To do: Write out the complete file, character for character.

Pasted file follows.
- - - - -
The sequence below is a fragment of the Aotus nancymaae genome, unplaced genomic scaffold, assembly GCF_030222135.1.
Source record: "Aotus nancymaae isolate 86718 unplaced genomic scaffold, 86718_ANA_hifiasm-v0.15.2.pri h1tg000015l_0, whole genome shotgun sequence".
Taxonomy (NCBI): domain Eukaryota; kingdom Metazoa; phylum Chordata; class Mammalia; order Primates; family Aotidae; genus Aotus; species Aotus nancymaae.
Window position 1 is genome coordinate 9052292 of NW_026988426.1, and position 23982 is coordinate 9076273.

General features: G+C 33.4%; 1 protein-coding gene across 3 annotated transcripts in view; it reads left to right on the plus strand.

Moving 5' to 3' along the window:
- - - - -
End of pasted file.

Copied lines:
The sequence below is a fragment of the Aotus nancymaae genome, unplaced genomic scaffold, assembly GCF_030222135.1.
Source record: "Aotus nancymaae isolate 86718 unplaced genomic scaffold, 86718_ANA_hifiasm-v0.15.2.pri h1tg000015l_0, whole genome shotgun sequence".
Taxonomy (NCBI): domain Eukaryota; kingdom Metazoa; phylum Chordata; class Mammalia; order Primates; family Aotidae; genus Aotus; species Aotus nancymaae.
Window position 1 is genome coordinate 9052292 of NW_026988426.1, and position 23982 is coordinate 9076273.

General features: G+C 33.4%; 1 protein-coding gene across 3 annotated transcripts in view; it reads left to right on the plus strand.

Moving 5' to 3' along the window: